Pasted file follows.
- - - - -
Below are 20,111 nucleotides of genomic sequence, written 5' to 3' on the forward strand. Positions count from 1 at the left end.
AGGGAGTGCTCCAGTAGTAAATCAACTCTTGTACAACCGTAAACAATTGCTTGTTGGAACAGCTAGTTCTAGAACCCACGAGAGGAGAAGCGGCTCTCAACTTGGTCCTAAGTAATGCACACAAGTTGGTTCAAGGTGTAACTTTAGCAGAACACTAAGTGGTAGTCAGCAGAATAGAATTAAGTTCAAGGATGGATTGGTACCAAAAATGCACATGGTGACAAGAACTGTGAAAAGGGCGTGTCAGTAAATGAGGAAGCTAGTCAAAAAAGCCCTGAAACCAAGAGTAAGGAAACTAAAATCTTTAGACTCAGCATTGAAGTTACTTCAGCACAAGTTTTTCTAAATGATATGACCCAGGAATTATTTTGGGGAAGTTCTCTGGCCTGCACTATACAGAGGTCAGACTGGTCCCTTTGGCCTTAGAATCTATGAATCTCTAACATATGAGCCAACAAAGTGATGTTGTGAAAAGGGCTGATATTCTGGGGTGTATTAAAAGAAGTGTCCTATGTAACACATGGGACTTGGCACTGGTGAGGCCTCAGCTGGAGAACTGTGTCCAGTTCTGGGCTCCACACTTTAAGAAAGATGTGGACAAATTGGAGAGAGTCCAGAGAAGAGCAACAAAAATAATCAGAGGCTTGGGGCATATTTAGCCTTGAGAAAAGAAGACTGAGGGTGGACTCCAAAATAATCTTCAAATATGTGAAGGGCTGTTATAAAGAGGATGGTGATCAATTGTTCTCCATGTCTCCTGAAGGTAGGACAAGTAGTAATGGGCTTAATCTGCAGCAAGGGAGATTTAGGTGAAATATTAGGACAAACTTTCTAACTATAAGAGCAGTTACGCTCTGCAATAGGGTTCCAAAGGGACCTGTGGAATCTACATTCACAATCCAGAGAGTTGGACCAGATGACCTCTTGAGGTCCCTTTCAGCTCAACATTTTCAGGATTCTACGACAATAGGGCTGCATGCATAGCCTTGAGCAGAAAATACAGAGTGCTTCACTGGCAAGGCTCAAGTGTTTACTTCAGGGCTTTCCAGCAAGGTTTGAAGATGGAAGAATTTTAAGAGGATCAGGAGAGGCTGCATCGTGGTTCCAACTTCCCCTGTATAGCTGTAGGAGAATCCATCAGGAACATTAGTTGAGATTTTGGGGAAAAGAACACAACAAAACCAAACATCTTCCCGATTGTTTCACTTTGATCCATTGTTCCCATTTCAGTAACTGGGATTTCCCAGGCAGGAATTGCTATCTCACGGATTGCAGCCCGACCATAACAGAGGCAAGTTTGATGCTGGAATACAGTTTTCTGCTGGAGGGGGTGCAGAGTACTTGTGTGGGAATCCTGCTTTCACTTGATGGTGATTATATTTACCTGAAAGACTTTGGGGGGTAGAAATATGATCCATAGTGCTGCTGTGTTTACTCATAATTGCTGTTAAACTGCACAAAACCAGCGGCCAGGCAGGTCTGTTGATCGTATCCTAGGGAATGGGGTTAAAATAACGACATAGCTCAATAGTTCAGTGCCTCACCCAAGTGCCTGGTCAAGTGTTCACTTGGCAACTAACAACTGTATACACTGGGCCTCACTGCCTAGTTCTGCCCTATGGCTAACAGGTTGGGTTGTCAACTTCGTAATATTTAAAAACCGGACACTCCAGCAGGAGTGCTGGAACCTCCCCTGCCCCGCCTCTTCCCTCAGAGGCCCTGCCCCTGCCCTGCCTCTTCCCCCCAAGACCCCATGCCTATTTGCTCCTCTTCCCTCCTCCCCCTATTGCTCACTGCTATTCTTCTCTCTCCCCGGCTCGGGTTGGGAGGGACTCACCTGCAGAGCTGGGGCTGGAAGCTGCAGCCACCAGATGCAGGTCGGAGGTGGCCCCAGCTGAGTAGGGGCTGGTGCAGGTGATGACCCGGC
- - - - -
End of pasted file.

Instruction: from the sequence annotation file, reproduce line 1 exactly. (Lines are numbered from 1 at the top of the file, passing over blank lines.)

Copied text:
Below are 20,111 nucleotides of genomic sequence, written 5' to 3' on the forward strand. Positions count from 1 at the left end.